How does Harrison respond to a character who commits such a reprehensible act?
“He’s a difficult guy to relate to, but I personally have to like him. When I prepare for the role, I learn to empathize with him -- putting my self where he is. So I do like him. But I wonder if I encountered him on the street in a certain situation without the knowledge of him I have now that I would. He’s a fascinating character to play, and exhausting. I’m so exhausted after a full day of rehearsal that I can’t do anything else. I’m just not functioning on such a high level at the end of the day because it is so draining. But I don’t bring home any of the baggage from the show because it is just so draining to carry around.”
As he was in virtually every episode of “Queer as Folk,” Harrison will be nude in the play. The difference, though, is that he won’t be doing on film (where, he admits, the highly-charged sex scenes were more technical than erotic, with lots of stopping and starting,) but this time on stage in a love scene with a young woman in the stables.
“I’m very comfortable with it (the on-stage nudity.) I’ve done it before, before “Queer as Folk,” and it doesn’t bother me in the least.”
Nor does being one of the few openly gay actors to emerge from the series (along with Peter Paige and Robert Gant.)
“I came out when I was 16 and didn’t think of ever as being an issue. When the show came about I never really thought about it, and I don’t have any regrets about it. Right now I’m looking forward to becoming a working actor again and putting Justin behind me. I love the theater. It’s definitely going to be what I’m focusing on for now. Last summer I did ‘Wicked,’ which was a lot of fun; but I don’t want to focus on musicals. I get much more satisfaction from a role such as Alan.”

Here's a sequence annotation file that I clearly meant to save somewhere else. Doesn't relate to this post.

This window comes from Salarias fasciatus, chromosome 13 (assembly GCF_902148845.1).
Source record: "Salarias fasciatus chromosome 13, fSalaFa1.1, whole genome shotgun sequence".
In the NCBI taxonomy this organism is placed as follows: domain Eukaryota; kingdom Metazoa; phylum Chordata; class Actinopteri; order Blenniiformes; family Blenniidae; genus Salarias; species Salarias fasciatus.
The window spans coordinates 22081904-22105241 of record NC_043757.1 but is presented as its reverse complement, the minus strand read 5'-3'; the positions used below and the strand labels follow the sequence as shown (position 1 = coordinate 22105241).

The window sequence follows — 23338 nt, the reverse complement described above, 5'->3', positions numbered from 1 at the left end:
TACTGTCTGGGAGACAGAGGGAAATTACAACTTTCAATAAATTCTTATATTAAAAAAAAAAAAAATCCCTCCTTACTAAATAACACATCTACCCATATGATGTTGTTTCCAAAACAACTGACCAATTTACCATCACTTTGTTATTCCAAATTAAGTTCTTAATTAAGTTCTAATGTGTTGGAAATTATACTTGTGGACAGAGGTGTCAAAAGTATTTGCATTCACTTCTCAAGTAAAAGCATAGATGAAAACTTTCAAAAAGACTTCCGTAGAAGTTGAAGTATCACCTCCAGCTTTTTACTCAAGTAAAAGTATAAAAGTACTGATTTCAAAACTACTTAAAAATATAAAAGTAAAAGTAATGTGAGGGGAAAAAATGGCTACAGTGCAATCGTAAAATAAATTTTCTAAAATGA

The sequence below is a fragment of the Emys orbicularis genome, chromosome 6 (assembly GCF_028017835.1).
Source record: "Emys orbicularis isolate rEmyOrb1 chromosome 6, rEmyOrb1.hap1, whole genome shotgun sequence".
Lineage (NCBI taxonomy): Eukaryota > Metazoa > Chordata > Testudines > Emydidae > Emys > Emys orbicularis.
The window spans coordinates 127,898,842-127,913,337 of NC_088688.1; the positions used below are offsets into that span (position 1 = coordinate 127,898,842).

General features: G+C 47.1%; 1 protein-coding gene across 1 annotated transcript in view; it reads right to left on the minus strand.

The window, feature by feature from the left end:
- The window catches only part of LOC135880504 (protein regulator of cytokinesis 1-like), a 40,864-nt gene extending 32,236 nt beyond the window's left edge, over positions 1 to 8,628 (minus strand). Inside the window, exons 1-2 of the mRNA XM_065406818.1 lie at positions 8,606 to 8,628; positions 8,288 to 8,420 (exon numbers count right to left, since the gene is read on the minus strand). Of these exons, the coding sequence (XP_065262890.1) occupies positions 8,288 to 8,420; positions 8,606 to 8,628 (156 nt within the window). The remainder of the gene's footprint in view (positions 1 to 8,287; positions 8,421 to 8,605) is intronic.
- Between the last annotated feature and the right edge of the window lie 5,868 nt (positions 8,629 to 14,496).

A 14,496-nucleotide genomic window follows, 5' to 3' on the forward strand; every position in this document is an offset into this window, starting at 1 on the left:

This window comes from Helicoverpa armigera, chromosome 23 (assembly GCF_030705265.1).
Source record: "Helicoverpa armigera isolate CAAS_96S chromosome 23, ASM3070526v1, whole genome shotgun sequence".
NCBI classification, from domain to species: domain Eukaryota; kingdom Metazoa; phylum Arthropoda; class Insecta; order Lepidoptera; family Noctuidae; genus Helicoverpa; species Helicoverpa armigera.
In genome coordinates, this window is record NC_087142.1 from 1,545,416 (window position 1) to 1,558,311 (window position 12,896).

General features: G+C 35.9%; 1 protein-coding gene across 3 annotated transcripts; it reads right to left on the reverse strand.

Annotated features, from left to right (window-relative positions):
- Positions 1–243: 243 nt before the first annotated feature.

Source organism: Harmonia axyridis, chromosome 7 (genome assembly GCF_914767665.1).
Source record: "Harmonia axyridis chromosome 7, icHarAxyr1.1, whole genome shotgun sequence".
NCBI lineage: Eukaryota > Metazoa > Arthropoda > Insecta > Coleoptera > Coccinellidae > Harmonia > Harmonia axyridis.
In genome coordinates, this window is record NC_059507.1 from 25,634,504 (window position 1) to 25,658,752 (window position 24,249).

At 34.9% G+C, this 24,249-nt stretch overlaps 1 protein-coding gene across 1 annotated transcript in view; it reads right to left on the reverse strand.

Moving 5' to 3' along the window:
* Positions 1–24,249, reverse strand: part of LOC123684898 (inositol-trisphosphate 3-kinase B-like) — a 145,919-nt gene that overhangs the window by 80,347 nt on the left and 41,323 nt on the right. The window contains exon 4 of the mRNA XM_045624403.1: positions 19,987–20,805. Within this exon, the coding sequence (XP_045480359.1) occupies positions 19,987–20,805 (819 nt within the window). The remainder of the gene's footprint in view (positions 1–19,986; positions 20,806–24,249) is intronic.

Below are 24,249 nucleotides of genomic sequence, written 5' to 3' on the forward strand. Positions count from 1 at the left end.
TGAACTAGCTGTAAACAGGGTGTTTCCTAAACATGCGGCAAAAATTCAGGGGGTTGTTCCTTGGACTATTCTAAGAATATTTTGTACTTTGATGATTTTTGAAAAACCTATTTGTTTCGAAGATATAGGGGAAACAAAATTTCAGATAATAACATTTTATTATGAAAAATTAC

Harrison came to maturity with Justin, but he recalls having very little input into his character with whom he didn’t personally identify with. He’s never been a club kid, and when he got the part had to do research on the role by going to such clubs as Splash in New York where he lives.
“Sometimes I would say Justin wouldn’t do that, but more often we would have to buckle down and figure out a way to pull it off because the head writers were also the executive producers, so there wasn’t as much give-and-take in certain situations. It was their show, it was their creation. They wanted it the way they wanted, and it was our job to make it happen.
“And I was very happy to have played the part. Absolutely. I’m glad I’ve been able to help closeted gay teens see that there are not alone in the world.”
As for the future, he’s hasn’t anything planned after “Equus,” but looks forward to returning to New York where he lives and pursuing what may come next.
At the Berkshire Theatre Festival, Main St, Stockbridge through July 23. Performances are Tuesday, Wednesday, and Friday at 8 p.m.; Thursday and Saturday at 2 and 8 p.m. Tickets are priced from $43 -- $63, and are available by calling| 413.298.5576.